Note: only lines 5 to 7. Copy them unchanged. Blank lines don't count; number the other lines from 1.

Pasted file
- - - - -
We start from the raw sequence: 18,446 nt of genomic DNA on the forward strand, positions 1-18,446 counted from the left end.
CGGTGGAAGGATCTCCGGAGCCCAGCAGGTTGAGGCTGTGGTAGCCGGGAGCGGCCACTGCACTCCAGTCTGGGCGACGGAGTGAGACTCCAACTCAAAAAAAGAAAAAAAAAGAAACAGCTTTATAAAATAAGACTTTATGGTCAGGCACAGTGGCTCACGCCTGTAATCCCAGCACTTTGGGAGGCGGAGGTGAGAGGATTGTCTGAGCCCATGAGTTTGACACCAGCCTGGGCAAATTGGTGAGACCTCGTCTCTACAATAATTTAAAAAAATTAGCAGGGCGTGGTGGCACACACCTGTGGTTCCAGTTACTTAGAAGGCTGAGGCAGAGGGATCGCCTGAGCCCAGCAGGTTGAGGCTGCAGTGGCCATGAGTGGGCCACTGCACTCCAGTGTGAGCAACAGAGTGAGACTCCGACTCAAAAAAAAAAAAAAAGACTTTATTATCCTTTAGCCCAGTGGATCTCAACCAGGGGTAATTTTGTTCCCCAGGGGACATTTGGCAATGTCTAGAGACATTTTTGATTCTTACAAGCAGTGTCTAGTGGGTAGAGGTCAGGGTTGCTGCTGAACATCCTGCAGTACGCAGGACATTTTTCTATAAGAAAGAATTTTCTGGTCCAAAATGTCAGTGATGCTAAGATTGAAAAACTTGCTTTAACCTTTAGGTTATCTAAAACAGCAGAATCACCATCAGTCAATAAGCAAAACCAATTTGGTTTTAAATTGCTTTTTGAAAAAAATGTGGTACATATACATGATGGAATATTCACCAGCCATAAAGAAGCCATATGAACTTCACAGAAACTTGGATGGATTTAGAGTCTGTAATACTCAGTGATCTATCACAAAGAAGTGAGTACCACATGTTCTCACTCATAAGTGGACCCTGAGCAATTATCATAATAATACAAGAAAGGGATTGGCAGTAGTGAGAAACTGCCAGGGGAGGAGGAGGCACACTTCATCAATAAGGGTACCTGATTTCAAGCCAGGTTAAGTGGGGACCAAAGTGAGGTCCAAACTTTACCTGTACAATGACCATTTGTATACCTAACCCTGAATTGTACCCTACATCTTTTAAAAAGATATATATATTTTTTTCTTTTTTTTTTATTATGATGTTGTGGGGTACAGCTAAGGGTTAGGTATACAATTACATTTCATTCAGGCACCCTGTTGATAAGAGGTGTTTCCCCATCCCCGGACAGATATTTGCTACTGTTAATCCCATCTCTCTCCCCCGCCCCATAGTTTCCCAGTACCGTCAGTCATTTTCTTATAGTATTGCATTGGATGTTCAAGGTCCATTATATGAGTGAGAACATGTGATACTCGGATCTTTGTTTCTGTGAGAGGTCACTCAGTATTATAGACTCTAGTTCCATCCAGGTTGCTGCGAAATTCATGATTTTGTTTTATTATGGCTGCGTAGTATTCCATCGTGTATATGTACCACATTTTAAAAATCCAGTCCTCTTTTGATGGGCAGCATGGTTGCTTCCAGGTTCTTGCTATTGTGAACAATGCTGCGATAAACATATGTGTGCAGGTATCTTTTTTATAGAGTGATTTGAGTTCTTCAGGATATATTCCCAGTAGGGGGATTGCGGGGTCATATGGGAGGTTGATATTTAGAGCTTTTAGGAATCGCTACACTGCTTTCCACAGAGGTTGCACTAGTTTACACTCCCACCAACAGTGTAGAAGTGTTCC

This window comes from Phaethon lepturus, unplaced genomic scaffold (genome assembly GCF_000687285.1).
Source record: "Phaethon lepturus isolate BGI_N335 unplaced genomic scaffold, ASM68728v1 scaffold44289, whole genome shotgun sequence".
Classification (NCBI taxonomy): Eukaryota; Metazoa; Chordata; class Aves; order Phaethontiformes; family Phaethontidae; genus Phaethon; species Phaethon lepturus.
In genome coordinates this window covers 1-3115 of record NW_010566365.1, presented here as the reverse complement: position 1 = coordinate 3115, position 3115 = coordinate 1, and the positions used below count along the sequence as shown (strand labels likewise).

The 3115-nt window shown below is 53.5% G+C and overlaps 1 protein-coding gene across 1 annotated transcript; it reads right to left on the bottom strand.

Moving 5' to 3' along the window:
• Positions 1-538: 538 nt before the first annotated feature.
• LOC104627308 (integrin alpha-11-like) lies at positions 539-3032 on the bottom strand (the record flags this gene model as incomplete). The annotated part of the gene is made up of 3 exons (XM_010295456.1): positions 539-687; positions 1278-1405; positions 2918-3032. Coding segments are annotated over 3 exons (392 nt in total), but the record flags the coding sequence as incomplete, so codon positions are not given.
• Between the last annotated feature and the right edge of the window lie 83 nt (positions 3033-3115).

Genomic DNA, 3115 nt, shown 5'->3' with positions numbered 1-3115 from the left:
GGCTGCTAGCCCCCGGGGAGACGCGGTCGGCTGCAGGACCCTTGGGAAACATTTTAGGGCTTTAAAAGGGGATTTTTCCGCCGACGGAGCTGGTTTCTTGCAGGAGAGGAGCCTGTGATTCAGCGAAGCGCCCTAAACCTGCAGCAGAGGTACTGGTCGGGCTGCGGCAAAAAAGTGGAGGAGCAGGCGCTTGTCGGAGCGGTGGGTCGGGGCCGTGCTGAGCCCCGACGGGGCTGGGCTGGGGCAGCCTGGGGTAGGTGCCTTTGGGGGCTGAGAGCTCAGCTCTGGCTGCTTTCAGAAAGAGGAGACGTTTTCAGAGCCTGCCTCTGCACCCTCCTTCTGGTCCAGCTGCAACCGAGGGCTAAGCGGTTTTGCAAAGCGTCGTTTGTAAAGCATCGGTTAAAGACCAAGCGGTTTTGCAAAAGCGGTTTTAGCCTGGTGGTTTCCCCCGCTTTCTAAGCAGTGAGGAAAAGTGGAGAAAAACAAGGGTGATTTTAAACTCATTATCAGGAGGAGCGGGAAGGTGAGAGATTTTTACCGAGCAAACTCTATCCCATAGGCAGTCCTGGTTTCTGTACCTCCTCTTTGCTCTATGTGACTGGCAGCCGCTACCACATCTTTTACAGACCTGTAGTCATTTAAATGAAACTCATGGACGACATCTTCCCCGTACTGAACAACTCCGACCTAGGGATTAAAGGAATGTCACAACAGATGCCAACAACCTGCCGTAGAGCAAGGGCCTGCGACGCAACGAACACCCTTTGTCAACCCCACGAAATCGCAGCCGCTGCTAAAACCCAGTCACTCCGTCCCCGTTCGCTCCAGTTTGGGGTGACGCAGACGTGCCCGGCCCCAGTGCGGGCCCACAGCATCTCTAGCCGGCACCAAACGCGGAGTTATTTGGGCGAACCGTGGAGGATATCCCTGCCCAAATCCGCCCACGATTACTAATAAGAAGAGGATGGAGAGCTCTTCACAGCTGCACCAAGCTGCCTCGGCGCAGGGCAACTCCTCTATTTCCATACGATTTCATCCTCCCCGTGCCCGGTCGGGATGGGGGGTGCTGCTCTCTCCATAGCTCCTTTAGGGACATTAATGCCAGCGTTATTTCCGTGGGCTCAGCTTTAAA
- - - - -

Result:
Classification (NCBI taxonomy): Eukaryota; Metazoa; Chordata; class Aves; order Phaethontiformes; family Phaethontidae; genus Phaethon; species Phaethon lepturus.
In genome coordinates this window covers 1-3115 of record NW_010566365.1, presented here as the reverse complement: position 1 = coordinate 3115, position 3115 = coordinate 1, and the positions used below count along the sequence as shown (strand labels likewise).

The 3115-nt window shown below is 53.5% G+C and overlaps 1 protein-coding gene across 1 annotated transcript; it reads right to left on the bottom strand.